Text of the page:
41. Blais MJ, Berthon G: Citrate interactions in blood plasma. Quantitative study of the metal ion equilibriums in the zinc - citrate -histidinate, -glutaminate and -threoninate systems and computer simulation of the ability of citrate to mobilize the low molecular weight fraction of zinc. Inorganica Chimica Acta 1982,67(3):109–115.

    Article  CAS  Google Scholar 

  42. Pauluhn J: Pulmonary toxicity and fate of agglomerated 10 and 40 nm aluminum oxyhydroxides following 4-week inhalation exposure of rats: toxic effects are determined by agglomerated, not primary particle size. Toxicol Sci 2009,109(1):152–167. 10.1093/toxsci/kfp046

    Article  CAS  PubMed  Google Scholar 

  43. Cullen RT, Tran CL, Buchanan D, Davis JM, Searl A, Jones AD, Donaldson K: Inhalation of poorly soluble particles. I. Differences in inflammatory response and clearance during exposure. Inhal Toxicol 2000,12(12):1089–1111. 10.1080/08958370050166787

    Article  CAS  PubMed  Google Scholar 

  44. Duffin R, Tran L, Brown D, Stone V, Donaldson K: Proinflammogenic effects of low-toxicity and metal nanoparticles in vivo and in vitro: highlighting the role of particle surface area and surface reactivity. Inhal Toxicol 2007,19(10):849–856. 10.1080/08958370701479323

    Article  CAS  PubMed  Google Scholar 

  45. Tran CL, Buchanan D, Cullen RT, Searl A, Jones AD, Donaldson K: Inhalation of poorly soluble particles. II. Influence of particle surface area on inflammation and clearance. Inhal Toxicol 2000,12(12):1113–1126. 10.1080/08958370050166796

    Article  CAS  PubMed  Google Scholar 

  46. Lanone S, Rogerieux F, Geys J, Dupont A, Maillot-Marechal E, Boczkowski J, Lacroix G, Hoet P: Comparative toxicity of 24 manufactured nanoparticles in human alveolar epithelial and macrophage cell lines. Particle and fibre toxicology 2009, 6: 14. 10.1186/1743-8977-6-14

    Article  PubMed Central  PubMed  Google Scholar 

  47. Warheit DB, Webb TR, Sayes CM, Colvin VL, Reed KL: Pulmonary instillation studies with nanoscale TiO2 rods and dots in rats: toxicity is not dependent upon particle size and surface area. Toxicol Sci 2006,91(1):227–236. 10.1093/toxsci/kfj140

    Article  CAS  PubMed  Google Scholar 

  48. Watanabe M, Okada M, Kudo Y, Tonori Y, Niitsuya M, Sato T, Aizawa Y, Kotani M: Differences in the effects of fibrous and particulate titanium dioxide on alveolar macrophages of Fischer 344 rats. J Toxicol Environ Heal 2002,65(15):1047–1060. 10.1080/152873902760125219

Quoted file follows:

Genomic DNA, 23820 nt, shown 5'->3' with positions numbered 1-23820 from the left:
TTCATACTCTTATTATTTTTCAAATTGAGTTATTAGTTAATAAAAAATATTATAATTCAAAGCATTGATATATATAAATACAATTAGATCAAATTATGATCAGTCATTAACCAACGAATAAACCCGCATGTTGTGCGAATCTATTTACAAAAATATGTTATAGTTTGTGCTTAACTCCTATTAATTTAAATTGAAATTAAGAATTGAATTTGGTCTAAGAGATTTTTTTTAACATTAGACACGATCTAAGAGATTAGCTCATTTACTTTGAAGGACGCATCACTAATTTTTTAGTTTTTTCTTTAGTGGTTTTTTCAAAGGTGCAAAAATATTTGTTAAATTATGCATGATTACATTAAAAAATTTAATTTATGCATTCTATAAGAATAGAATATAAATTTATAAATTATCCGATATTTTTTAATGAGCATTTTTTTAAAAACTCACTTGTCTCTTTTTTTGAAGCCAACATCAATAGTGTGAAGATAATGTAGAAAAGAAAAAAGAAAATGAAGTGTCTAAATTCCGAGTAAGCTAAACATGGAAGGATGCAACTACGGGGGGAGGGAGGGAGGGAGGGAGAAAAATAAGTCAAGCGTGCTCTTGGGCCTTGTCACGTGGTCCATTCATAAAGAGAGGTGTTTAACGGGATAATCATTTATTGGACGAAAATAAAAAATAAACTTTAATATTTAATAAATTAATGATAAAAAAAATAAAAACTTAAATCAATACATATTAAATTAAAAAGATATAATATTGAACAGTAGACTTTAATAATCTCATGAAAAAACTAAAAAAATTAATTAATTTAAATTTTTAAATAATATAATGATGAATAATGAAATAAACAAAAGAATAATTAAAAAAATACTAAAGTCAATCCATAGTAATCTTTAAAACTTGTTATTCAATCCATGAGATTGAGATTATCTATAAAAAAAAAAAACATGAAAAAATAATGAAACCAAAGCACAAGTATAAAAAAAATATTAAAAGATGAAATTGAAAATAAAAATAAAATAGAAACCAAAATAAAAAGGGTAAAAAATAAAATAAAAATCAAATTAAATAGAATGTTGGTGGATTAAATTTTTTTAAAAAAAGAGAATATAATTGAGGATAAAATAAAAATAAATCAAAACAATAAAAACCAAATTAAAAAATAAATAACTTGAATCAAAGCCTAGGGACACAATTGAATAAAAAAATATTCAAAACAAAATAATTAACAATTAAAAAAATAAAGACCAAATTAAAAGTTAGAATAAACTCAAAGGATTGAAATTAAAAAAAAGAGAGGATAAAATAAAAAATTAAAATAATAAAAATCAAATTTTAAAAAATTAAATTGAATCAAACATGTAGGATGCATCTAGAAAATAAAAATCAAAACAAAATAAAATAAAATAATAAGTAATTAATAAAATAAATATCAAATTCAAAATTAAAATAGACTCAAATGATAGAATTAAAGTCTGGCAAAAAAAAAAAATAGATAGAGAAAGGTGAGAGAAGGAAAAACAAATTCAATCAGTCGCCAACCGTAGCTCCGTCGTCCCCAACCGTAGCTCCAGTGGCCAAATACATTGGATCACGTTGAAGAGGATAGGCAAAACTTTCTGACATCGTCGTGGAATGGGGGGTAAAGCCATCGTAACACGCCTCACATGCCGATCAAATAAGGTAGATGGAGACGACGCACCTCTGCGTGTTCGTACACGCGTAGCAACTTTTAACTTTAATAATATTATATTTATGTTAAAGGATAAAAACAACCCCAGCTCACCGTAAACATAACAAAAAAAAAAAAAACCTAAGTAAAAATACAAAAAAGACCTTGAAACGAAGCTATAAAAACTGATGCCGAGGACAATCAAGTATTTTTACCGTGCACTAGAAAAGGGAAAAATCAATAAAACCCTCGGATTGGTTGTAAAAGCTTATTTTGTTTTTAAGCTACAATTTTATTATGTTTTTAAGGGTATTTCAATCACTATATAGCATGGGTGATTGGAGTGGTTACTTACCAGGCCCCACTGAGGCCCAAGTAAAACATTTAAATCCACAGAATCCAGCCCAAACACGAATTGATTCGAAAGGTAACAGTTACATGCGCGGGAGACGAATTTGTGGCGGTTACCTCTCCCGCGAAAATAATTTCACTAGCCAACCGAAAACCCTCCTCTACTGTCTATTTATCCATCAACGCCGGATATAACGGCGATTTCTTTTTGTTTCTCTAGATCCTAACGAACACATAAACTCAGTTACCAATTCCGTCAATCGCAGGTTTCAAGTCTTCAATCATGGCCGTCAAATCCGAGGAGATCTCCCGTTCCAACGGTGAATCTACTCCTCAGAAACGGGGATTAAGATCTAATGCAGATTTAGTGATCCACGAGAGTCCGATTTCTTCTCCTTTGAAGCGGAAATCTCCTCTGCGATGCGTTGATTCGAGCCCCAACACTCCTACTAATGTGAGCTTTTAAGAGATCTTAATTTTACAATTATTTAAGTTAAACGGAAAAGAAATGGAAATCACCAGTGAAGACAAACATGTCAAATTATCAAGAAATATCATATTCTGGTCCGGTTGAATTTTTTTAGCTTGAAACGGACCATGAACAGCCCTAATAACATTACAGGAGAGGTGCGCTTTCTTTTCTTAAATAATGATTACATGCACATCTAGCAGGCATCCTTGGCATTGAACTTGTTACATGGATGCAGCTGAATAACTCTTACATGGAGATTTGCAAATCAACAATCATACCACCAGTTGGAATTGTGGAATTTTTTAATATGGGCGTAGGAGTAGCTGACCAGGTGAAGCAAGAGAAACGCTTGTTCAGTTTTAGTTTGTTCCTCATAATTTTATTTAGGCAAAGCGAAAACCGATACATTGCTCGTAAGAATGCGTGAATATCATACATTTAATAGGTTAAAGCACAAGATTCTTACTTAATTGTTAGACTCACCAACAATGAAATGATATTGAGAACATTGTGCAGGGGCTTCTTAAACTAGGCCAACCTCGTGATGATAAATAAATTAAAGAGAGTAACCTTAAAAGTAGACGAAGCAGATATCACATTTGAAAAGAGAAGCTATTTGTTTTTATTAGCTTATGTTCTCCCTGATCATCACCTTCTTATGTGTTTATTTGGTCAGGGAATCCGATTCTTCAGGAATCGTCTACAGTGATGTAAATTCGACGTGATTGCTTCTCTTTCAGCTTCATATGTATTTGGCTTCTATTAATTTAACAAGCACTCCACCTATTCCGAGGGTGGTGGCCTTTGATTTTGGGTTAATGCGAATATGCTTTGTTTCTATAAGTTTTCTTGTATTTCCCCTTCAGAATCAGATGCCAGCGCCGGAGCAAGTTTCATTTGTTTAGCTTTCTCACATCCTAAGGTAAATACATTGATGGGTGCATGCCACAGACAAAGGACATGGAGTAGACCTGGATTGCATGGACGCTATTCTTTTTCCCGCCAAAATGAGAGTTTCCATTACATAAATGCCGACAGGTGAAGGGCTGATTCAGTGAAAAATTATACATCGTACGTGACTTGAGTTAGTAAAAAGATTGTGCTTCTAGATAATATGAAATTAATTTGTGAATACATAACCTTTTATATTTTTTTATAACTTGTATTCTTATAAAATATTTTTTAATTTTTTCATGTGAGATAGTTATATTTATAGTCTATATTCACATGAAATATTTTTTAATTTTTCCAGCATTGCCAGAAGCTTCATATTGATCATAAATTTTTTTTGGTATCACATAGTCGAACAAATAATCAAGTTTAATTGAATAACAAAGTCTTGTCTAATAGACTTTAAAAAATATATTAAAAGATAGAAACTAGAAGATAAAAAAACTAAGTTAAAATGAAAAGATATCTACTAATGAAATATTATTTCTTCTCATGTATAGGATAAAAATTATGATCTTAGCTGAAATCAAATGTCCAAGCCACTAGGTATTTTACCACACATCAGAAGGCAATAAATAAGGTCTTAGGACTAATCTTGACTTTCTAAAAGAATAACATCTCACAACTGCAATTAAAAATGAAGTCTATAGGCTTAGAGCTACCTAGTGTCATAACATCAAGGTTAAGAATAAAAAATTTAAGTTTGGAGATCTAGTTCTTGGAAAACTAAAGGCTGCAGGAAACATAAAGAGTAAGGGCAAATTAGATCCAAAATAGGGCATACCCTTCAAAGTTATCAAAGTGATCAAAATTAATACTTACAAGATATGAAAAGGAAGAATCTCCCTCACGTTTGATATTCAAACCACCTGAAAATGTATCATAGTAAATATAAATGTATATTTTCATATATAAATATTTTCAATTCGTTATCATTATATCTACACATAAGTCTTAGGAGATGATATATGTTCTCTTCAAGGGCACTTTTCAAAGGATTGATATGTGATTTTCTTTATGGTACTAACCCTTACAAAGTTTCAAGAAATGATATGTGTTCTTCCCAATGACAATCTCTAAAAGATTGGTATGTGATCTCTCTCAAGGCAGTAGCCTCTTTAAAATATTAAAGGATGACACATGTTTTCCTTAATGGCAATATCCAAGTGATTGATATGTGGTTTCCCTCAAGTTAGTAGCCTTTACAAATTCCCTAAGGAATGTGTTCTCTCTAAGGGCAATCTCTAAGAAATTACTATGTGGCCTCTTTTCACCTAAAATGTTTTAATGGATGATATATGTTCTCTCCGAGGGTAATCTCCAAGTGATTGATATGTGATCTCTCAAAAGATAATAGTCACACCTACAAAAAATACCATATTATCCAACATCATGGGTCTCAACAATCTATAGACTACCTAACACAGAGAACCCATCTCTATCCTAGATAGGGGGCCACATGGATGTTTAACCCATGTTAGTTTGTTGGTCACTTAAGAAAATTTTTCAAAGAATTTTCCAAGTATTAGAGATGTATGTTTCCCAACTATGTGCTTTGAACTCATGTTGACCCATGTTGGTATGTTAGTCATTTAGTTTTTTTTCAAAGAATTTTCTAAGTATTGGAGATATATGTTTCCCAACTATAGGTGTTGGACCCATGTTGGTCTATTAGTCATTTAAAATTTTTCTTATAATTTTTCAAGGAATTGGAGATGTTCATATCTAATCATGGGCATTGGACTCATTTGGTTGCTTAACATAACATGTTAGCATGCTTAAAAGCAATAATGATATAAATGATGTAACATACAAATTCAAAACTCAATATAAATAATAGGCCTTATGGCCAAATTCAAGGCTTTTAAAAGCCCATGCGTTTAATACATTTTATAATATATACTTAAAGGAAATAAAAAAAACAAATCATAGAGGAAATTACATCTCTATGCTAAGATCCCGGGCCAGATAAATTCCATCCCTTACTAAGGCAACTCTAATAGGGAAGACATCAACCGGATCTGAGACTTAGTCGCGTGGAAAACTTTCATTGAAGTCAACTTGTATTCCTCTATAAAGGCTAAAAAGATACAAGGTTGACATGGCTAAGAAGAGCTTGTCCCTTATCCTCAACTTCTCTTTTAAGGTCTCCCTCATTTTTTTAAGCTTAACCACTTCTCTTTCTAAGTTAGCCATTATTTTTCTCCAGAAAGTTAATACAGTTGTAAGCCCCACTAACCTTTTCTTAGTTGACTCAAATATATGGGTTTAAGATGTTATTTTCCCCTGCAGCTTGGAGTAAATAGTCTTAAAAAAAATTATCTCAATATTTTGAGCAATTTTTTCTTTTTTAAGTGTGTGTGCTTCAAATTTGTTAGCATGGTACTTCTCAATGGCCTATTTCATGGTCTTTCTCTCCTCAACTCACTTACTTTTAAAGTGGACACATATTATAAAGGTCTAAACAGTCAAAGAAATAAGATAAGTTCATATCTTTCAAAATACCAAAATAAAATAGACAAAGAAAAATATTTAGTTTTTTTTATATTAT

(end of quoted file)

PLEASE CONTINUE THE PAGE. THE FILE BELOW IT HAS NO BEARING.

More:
Article  CAS  Google Scholar 

  49. Brown DM, Kinloch IA, Bangert U, Windle AH, Walter DM, Walker GS, Scotchford CA, Donaldson K, Stone V: An in vitro study of the potential of carbon nanotubes and nanofibres to induce inflammatory mediators and frustrated phagocytosis. Carbon 2007,45(9):1743–1756. 10.1016/j.carbon.2007.05.011

    Article  CAS  Google Scholar 

Download references


This study was supported by NIOSH (National Institutes of Occupational Safety and Health) grant R01 OH009448 and NIEHS grant P30 ES005605. We thank to Ralph Altmaier, MS and Xin Hu for his help with ADAGE and set up of inhalation exposure system, also Jonas Baltrusaitis, PhD for his help with TEM.

Author information

Authors and Affiliations


Corresponding author

Correspondence to Peter S Thorne.

Additional information

Competing interest

Vicki H. Grassian holds stock in Nanoscale Corp. (Manhattan, KS, USA).

Authors' contributions

AAD participated in the study design, conducted the animal exposure studies, biological assays, pulmonary mechanics measurements, data analysis, and drafted the manuscript; LVS performed nanomaterial characterization, dissolution studies, elemental analyses, and drafted parts of the manuscript. PTO designed the acoustical dry aerosol generator, set up and coordinated aerosol generation system for inhalation exposures; characterized exposure concentrations and aerosol size distribution. JSK participated in the study design, conduction of animal studies, biological assays and elemental analyses; VHG initiated nanomaterial shape dependent studies and the integrated study design as well as led analyses of nanomaterial characterization and dissolution data and edited the manuscript; PST designed the acoustical dry aerosol generator, designed the animal study, coordinated biological assays and data analysis, and authored the final manuscript. All authors read and approved the final manuscript.

Authors’ original submitted files for images

Rights and permissions

Open Access This article is published under license to BioMed Central Ltd. This is an Open Access article is distributed under the terms of the Creative Commons Attribution License ( ), which permits unrestricted use, distribution, and reproduction in any medium, provided the original work is properly cited.

Reprints and permissions

About this article

Cite this article

Adamcakova-Dodd, A., Stebounova, L.V., O’Shaughnessy, P.T. et al. Murine pulmonary responses after sub-chronic exposure to aluminum oxide-based nanowhiskers. Part Fibre Toxicol 9, 22 (2012).

Download citation

  • Received:

  • Accepted:

  • Published:

  • DOI: